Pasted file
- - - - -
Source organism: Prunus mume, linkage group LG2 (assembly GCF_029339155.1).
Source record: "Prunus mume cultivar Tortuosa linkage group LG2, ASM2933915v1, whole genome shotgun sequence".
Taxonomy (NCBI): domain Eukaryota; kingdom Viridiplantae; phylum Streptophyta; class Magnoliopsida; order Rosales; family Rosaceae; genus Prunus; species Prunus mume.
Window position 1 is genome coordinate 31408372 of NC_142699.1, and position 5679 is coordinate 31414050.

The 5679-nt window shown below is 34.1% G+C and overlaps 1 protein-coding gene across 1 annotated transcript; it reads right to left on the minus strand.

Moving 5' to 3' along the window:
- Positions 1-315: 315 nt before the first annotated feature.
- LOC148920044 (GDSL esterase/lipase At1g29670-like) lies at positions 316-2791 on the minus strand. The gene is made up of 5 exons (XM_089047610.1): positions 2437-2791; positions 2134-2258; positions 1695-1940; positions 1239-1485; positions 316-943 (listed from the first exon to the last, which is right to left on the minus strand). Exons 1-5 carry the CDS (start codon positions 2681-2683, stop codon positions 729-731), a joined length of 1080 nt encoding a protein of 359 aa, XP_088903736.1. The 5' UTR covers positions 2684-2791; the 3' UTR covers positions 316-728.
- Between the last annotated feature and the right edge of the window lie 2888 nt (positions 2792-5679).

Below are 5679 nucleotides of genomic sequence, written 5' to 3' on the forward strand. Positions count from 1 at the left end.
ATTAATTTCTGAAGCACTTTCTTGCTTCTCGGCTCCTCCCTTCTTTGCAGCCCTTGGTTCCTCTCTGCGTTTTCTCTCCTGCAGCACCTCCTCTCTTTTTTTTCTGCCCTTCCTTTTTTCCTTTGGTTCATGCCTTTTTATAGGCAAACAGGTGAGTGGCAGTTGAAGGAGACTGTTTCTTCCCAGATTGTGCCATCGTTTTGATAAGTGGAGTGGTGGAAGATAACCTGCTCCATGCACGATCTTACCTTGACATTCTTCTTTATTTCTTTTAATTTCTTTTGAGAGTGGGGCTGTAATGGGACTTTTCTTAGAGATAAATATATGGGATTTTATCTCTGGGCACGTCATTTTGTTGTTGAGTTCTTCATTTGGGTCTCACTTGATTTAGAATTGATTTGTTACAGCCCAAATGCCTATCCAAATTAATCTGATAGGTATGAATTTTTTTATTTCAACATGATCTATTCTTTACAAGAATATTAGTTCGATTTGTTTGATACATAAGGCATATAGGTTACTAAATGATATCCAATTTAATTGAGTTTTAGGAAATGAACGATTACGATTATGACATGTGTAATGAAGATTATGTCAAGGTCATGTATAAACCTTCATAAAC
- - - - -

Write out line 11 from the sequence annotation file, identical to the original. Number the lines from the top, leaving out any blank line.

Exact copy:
ATTAATTTCTGAAGCACTTTCTTGCTTCTCGGCTCCTCCCTTCTTTGCAGCCCTTGGTTCCTCTCTGCGTTTTCTCTCCTGCAGCACCTCCTCTCTTTTTTTTCTGCCCTTCCTTTTTTCCTTTGGTTCATGCCTTTTTATAGGCAAACAGGTGAGTGGCAGTTGAAGGAGACTGTTTCTTCCCAGATTGTGCCATCGTTTTGATAAGTGGAGTGGTGGAAGATAACCTGCTCCATGCACGATCTTACCTTGACATTCTTCTTTATTTCTTTTAATTTCTTTTGAGAGTGGGGCTGTAATGGGACTTTTCTTAGAGATAAATATATGGGATTTTATCTCTGGGCACGTCATTTTGTTGTTGAGTTCTTCATTTGGGTCTCACTTGATTTAGAATTGATTTGTTACAGCCCAAATGCCTATCCAAATTAATCTGATAGGTATGAATTTTTTTATTTCAACATGATCTATTCTTTACAAGAATATTAGTTCGATTTGTTTGATACATAAGGCATATAGGTTACTAAATGATATCCAATTTAATTGAGTTTTAGGAAATGAACGATTACGATTATGACATGTGTAATGAAGATTATGTCAAGGTCATGTATAAACCTTCATAAAC